While the National Center for Missing Adults (NCMA) waits on funding to maintain operations, the Senate is rapidly approving more funding for abducted children.
Have you ever heard of the “Family Abduction Prevention Act” bill? It would provide up to $500,000 in matching grants for FY2008 (and funds, as necessary, through FY 2009 and FY 2010), to states to assist with costs associated with family abduction prevention. According to a measure sponsored by U.S. Senators Dianne Feinstein (D-Calif.) and Kay Bailey Hutchison (R-Texas) that is not the case.
“…Each year, over 200,000 children – 78 percent of all abductions in the United States – are kidnapped by a family member, usually a non-custodial parent. More than half of abducting parents have a history of domestic violence, substance abuse, or a criminal record.
Most State and local law enforcement agencies do not treat these abductions as serious crimes. Approximately 70 percent of law enforcement agencies do not have written guidelines on responding to family abduction and many are not informed about the Federal laws available to help in the search and recovery of an abducted child…”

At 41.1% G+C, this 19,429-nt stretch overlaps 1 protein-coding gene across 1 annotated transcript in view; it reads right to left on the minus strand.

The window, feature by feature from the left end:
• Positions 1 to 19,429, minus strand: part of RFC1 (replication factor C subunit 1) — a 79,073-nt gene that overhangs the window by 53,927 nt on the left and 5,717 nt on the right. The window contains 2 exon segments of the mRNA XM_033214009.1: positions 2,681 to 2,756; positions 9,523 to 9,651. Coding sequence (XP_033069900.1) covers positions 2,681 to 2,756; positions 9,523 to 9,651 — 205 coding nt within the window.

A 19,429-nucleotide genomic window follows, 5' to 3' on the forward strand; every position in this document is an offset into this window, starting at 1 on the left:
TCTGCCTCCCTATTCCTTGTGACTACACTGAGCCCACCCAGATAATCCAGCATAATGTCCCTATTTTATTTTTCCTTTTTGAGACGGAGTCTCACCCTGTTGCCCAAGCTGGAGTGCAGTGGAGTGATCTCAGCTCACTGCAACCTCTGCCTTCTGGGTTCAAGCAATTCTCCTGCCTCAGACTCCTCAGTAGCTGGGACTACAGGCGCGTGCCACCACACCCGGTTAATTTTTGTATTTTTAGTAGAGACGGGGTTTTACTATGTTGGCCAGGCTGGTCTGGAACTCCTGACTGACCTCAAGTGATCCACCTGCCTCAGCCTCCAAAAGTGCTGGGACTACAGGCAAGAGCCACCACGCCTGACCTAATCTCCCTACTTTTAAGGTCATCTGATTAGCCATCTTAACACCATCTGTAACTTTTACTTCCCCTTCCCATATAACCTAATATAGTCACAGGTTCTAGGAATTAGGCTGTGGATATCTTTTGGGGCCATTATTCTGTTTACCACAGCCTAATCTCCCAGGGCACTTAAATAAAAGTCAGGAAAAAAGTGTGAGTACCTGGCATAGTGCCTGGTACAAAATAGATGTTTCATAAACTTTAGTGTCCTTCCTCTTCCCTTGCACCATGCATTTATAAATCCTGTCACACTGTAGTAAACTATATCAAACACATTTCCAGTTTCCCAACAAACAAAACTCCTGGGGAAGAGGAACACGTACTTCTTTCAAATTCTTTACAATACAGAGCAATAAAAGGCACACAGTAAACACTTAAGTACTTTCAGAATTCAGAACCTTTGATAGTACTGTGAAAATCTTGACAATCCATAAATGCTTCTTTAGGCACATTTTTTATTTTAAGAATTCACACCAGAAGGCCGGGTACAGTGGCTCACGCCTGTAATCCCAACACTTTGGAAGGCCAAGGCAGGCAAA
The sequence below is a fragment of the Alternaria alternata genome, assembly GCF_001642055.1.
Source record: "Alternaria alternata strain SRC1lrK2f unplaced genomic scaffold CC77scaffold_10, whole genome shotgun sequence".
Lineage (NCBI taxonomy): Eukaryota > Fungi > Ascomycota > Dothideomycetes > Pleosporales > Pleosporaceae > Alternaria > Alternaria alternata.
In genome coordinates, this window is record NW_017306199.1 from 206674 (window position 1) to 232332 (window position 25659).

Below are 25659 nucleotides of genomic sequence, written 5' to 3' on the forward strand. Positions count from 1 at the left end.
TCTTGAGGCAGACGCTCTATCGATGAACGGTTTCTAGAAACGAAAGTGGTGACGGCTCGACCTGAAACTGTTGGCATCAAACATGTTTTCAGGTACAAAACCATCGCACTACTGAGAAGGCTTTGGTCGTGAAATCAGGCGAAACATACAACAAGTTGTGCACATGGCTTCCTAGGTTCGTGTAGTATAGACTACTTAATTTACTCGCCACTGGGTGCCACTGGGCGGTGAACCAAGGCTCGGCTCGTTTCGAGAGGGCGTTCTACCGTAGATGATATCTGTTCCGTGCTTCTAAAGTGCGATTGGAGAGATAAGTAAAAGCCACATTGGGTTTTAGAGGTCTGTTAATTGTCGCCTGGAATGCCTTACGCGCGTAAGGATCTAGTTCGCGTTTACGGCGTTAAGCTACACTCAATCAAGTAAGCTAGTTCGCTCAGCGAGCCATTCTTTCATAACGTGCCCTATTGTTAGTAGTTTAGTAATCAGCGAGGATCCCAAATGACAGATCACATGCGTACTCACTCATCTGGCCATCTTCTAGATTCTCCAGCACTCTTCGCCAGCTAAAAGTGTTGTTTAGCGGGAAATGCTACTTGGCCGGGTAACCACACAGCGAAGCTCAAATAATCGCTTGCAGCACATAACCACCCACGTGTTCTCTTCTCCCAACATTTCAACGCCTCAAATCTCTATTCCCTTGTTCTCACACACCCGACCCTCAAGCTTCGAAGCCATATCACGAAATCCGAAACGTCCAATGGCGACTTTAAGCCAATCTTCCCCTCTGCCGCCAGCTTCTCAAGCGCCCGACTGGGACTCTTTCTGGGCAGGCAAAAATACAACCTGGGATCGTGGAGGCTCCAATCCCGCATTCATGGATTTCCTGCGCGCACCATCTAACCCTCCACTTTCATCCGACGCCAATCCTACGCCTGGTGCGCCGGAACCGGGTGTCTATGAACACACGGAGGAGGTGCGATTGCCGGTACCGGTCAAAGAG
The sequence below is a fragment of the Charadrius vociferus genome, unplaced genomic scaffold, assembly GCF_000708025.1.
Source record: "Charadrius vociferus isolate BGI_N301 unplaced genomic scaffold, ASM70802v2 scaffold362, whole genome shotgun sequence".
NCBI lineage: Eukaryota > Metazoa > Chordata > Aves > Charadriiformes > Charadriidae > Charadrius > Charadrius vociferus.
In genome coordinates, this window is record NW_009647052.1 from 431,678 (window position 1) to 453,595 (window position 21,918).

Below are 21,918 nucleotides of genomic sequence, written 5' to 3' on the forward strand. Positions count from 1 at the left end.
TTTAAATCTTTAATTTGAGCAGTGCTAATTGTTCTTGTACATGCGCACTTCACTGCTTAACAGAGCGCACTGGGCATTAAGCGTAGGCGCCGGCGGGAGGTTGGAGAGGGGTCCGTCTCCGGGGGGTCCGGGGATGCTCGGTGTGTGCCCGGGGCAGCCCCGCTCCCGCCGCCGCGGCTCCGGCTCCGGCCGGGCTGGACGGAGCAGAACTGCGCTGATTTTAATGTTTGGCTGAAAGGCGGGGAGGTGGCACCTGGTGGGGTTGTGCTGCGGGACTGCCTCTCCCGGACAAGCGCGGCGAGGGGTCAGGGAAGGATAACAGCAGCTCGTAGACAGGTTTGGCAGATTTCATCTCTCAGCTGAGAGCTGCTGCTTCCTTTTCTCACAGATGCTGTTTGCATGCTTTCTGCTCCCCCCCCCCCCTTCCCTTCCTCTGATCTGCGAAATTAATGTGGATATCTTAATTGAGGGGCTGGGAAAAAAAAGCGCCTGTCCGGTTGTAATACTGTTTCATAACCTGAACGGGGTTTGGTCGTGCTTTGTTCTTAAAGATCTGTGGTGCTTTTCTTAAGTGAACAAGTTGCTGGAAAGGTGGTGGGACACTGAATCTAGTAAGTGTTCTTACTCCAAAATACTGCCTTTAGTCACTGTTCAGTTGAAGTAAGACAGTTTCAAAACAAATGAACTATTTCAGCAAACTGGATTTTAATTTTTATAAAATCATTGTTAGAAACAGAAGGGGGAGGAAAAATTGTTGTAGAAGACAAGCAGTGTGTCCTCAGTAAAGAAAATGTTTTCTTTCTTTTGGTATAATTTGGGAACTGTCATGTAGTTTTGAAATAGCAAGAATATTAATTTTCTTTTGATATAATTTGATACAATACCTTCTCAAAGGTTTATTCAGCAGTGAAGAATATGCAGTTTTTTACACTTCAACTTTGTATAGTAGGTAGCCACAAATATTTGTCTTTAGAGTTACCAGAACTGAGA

What is role of the National Center for Missing and Exploited Children (NCMEC) and the $35 million annually they receive from the Department of Justice? They are chartered to assist in the education of Law Enforcement. Why are there no written guidelines? Why do they not know the available Federal Laws?